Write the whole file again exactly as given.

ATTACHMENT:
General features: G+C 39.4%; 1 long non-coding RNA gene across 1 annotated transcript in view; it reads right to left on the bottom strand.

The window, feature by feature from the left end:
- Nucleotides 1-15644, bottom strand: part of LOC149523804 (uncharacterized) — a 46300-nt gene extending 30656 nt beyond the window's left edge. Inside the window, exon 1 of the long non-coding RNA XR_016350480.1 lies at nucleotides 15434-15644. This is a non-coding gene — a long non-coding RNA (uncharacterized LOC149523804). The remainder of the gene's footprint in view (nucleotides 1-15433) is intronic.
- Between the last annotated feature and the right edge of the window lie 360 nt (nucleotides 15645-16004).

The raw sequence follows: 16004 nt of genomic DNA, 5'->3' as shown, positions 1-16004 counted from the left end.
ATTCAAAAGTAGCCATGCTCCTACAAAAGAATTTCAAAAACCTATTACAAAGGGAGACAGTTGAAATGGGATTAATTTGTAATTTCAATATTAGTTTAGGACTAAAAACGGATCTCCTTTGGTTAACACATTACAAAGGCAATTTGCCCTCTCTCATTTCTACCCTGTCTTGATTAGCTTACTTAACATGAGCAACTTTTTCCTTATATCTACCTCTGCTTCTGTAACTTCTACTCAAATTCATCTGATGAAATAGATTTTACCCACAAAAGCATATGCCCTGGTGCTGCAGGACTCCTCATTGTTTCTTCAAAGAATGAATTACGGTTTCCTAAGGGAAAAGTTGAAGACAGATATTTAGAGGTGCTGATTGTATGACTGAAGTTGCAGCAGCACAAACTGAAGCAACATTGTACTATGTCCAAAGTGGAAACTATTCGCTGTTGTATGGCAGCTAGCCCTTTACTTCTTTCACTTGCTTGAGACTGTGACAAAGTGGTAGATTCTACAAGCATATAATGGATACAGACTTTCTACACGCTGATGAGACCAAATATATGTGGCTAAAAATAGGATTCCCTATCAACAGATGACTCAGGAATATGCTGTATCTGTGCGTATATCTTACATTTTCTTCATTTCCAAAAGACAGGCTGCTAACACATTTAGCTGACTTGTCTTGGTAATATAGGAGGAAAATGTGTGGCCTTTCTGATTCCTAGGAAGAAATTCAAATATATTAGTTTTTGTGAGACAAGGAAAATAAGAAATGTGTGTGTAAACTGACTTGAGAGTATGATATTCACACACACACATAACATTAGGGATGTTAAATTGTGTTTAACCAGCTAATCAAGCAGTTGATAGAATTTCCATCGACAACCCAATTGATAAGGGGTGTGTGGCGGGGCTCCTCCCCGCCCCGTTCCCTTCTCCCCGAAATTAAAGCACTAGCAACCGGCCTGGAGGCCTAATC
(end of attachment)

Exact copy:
General features: G+C 39.4%; 1 long non-coding RNA gene across 1 annotated transcript in view; it reads right to left on the bottom strand.

The window, feature by feature from the left end:
- Nucleotides 1-15644, bottom strand: part of LOC149523804 (uncharacterized) — a 46300-nt gene extending 30656 nt beyond the window's left edge. Inside the window, exon 1 of the long non-coding RNA XR_016350480.1 lies at nucleotides 15434-15644. This is a non-coding gene — a long non-coding RNA (uncharacterized LOC149523804). The remainder of the gene's footprint in view (nucleotides 1-15433) is intronic.
- Between the last annotated feature and the right edge of the window lie 360 nt (nucleotides 15645-16004).

The raw sequence follows: 16004 nt of genomic DNA, 5'->3' as shown, positions 1-16004 counted from the left end.
ATTCAAAAGTAGCCATGCTCCTACAAAAGAATTTCAAAAACCTATTACAAAGGGAGACAGTTGAAATGGGATTAATTTGTAATTTCAATATTAGTTTAGGACTAAAAACGGATCTCCTTTGGTTAACACATTACAAAGGCAATTTGCCCTCTCTCATTTCTACCCTGTCTTGATTAGCTTACTTAACATGAGCAACTTTTTCCTTATATCTACCTCTGCTTCTGTAACTTCTACTCAAATTCATCTGATGAAATAGATTTTACCCACAAAAGCATATGCCCTGGTGCTGCAGGACTCCTCATTGTTTCTTCAAAGAATGAATTACGGTTTCCTAAGGGAAAAGTTGAAGACAGATATTTAGAGGTGCTGATTGTATGACTGAAGTTGCAGCAGCACAAACTGAAGCAACATTGTACTATGTCCAAAGTGGAAACTATTCGCTGTTGTATGGCAGCTAGCCCTTTACTTCTTTCACTTGCTTGAGACTGTGACAAAGTGGTAGATTCTACAAGCATATAATGGATACAGACTTTCTACACGCTGATGAGACCAAATATATGTGGCTAAAAATAGGATTCCCTATCAACAGATGACTCAGGAATATGCTGTATCTGTGCGTATATCTTACATTTTCTTCATTTCCAAAAGACAGGCTGCTAACACATTTAGCTGACTTGTCTTGGTAATATAGGAGGAAAATGTGTGGCCTTTCTGATTCCTAGGAAGAAATTCAAATATATTAGTTTTTGTGAGACAAGGAAAATAAGAAATGTGTGTGTAAACTGACTTGAGAGTATGATATTCACACACACACATAACATTAGGGATGTTAAATTGTGTTTAACCAGCTAATCAAGCAGTTGATAGAATTTCCATCGACAACCCAATTGATAAGGGGTGTGTGGCGGGGCTCCTCCCCGCCCCGTTCCCTTCTCCCCGAAATTAAAGCACTAGCAACCGGCCTGGAGGCCTAATC